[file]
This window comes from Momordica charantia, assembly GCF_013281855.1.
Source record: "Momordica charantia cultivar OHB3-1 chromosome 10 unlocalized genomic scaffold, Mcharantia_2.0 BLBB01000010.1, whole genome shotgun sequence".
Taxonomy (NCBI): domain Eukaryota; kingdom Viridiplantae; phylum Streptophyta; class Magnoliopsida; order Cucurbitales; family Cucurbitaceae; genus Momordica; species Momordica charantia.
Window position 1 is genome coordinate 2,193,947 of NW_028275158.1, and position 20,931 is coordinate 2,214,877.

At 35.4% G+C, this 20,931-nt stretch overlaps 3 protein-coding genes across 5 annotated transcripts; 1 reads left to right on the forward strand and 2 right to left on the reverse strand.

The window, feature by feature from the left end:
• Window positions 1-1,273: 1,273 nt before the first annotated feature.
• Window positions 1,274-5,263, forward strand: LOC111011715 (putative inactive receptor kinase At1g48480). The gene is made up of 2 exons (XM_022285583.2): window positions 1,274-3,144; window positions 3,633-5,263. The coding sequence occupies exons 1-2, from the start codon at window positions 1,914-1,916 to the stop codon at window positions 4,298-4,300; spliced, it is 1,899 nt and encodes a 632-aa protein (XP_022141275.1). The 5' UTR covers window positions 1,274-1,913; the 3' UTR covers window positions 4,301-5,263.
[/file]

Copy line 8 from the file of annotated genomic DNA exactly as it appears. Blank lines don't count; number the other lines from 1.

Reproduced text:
• Window positions 1,274-5,263, forward strand: LOC111011715 (putative inactive receptor kinase At1g48480). The gene is made up of 2 exons (XM_022285583.2): window positions 1,274-3,144; window positions 3,633-5,263. The coding sequence occupies exons 1-2, from the start codon at window positions 1,914-1,916 to the stop codon at window positions 4,298-4,300; spliced, it is 1,899 nt and encodes a 632-aa protein (XP_022141275.1). The 5' UTR covers window positions 1,274-1,913; the 3' UTR covers window positions 4,301-5,263.